This afternoon I completed the file conversion process and uploaded my new novel to Amazon KDP. Within a couple of days it should be live. (I’ll add a link here to the book page when it becomes purchasable. You are going to buy a copy, I’m sure. And maybe a few extras for your friends?)

If you’re contemplating getting into the self-publishing game, perhaps I can spare you one or two headaches by offering an assortment of possibly relevant details on what I encountered. It’s all very doable, this self-publishing thing, but if you’re not tech-savvy you may want to hire somebody to do the heavy lifting for you. Me, I did it myself.

I write fiction in Scrivener. It’s a lovely word processor, and it will export an EPUB file, which is what Amazon wants you to upload for the e-book. Unfortunately, Scrivener’s EPUB formatting sucks, pretty much. Also, you can’t load an EPUB into the Amazon Kindle app, not on a PC anyway, which means you can’t even discover how badly it sucks. So there’s a multi-step process.

First, use Calibre (free software, yay!) to convert the EPUB to a .mobi file. This is a two-click process. The .mobi file can then be dragged and dropped into Kindle. After discovering how badly Scrivener has hosed the EPUB file, you load it into Sigil (also free, yay!) and start tweaking the .css stylesheet. Then save the edited file, delete the previous version from both Calibre and Kindle, reload into Calibre, re-convert to .mobi, rinse and repeat.

Sounds like fun, not. Fortunately, I have a bit of experience with html and .css, having slapped together my own website 20 years ago. (Not the current website, I hasten to add. That’s a thoroughly professional design, not my own fumble-fingered code.) I even have reference books.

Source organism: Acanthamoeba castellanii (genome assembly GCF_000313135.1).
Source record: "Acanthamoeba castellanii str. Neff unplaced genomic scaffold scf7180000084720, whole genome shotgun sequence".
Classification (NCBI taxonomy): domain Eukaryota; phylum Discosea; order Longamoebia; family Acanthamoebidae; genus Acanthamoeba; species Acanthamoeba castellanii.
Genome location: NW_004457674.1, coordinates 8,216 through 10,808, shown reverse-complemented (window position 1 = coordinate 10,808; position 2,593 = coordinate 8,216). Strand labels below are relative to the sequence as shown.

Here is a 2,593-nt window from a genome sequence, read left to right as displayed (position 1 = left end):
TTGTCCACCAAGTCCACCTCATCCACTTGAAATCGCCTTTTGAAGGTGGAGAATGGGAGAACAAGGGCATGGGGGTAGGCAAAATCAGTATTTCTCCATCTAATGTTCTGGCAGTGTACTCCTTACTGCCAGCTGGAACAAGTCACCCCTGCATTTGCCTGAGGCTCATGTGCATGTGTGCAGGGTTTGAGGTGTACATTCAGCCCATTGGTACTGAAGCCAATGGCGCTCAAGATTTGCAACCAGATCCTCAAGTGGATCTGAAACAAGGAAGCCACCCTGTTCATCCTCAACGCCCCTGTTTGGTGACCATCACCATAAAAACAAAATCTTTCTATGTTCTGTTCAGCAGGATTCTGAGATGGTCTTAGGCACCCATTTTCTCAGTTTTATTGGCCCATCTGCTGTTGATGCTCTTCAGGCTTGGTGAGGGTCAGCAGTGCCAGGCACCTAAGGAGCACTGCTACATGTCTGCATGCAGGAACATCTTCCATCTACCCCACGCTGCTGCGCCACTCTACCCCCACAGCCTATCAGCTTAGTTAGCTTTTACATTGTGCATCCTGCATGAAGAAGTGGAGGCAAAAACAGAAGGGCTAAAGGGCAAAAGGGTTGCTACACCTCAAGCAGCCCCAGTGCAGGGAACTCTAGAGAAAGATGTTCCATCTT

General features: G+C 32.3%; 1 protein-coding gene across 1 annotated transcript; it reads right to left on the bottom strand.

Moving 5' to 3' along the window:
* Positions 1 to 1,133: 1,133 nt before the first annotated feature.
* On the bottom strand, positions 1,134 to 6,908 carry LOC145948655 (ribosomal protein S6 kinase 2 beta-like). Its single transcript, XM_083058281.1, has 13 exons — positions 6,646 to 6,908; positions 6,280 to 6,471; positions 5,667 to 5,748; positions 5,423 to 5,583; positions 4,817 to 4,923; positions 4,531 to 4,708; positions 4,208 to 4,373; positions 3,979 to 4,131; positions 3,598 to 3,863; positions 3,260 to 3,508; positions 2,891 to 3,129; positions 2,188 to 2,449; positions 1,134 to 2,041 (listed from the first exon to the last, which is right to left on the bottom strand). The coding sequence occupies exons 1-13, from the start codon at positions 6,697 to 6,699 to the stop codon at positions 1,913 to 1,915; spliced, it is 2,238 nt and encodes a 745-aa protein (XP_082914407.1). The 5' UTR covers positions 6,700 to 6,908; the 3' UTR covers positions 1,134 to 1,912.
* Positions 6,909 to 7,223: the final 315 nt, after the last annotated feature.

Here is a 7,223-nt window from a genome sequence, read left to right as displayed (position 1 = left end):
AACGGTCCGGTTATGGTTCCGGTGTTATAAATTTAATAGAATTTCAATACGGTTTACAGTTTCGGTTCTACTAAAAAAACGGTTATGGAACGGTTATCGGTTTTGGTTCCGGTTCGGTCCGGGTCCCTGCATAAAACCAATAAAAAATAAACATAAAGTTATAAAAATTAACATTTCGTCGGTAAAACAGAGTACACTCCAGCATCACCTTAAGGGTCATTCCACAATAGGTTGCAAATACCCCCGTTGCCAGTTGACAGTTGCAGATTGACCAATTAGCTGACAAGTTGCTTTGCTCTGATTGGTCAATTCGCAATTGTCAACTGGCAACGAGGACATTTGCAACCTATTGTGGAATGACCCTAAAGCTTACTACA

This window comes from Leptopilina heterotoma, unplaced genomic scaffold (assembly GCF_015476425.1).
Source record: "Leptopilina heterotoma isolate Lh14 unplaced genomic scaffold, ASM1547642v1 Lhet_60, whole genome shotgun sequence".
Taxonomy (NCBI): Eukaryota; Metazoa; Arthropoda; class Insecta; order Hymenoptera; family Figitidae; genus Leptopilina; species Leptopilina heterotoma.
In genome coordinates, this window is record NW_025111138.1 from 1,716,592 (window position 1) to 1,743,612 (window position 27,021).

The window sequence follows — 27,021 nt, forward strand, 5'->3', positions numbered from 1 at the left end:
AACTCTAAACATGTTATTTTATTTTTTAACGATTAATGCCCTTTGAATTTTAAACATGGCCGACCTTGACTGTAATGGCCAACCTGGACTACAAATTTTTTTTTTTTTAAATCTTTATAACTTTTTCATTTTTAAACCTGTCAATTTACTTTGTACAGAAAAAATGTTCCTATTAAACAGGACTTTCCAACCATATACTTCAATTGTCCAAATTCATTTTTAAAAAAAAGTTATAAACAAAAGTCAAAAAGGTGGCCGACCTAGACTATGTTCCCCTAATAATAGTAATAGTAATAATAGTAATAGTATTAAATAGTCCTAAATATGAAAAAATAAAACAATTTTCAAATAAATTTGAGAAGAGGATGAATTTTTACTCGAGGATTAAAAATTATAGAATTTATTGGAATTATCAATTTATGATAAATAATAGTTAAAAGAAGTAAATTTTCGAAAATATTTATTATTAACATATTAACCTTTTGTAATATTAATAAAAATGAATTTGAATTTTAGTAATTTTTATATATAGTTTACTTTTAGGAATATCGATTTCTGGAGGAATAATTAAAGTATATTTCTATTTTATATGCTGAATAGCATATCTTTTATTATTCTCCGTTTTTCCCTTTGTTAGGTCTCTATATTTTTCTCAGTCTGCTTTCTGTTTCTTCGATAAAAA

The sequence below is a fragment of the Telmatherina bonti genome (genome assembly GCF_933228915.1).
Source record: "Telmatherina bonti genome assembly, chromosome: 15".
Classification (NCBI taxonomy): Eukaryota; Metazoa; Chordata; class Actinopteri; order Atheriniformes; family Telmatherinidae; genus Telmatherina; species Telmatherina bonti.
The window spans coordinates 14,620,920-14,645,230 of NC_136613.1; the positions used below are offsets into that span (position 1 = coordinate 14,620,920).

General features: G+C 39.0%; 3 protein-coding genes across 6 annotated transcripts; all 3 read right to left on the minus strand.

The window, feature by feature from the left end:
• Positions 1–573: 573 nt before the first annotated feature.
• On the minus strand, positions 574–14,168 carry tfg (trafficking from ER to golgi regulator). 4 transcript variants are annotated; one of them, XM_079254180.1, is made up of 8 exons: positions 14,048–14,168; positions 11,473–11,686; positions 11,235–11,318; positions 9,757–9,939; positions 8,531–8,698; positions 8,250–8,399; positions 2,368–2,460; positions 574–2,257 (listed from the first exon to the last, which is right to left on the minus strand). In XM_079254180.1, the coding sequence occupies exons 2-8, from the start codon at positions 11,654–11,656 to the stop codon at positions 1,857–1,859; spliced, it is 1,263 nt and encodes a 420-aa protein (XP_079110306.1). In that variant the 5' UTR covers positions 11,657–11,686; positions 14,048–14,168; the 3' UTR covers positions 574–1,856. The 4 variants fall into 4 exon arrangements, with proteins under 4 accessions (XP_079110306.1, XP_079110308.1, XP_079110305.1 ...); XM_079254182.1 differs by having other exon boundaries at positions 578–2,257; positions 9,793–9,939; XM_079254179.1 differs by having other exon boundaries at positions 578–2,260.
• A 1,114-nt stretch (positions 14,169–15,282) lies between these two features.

The novel includes several short paragraphs that are handwritten notes sent from one character to another. These needed to be set off from the main text with blank lines. For some unknown reason, Kindle did not want to do this. So I had to edit the margin-bottom and/or the margin-top in the stylesheet. Stuff like that.

Along the way, I designed my own cover. It doesn’t look professional, but I like it. So here’s a tip: Finalize your page count before you start designing the cover. If the spine width changes, your graphic file may be a number of pixels too wide or narrow. Editing a multi-layered graphics file in GIMP (more free software, yay!) to add seven pixels to the right edge of the image is not easy. The KDP website will give you a template to load into GIMP so you can see where the spine will be and how much variance there is in the trim. This is more than handy, it’s essential.

I also did my own interior layout for the paperback, using Adobe InDesign. You don’t want to hear about that process. InDesign is not free, it’s a $22 per month subscription that has been leaching out of my bank account for several years now. As soon as this book is live and I’ve seen a copy, InDesign is going bye-bye. If I ever write another novel, it won’t be ready for prime time for at least two years, possibly longer, so there’s no reason to keep the subscription.

I know a lot of people use Microsoft Word for their e-book and paperback file prep. I can’t even imagine trying to do that. My tools are more toward the expert end of DIY. I guess if you’re a Word expert you can get it to sit up on its hind legs and bark for a biscuit, but doing things like controlling the kerning and placing the drop-caps so they look nice are a lot easier in InDesign, I’m quite certain, because InDesign is a tool for professionals. Word tries to make it eee-Z, and that’s pretty much a recipe for a mess, in my opinion. I’d rather drag the drop-cap into position, edit the stylesheet, and do whatever else is needed.

I do my own copy-editing and proofreading too. If you’re not a professional editor, you would be well advised not to imagine that you can do that. What with one thing and another, there’s a lot more to self-publishing than just writing a good book.

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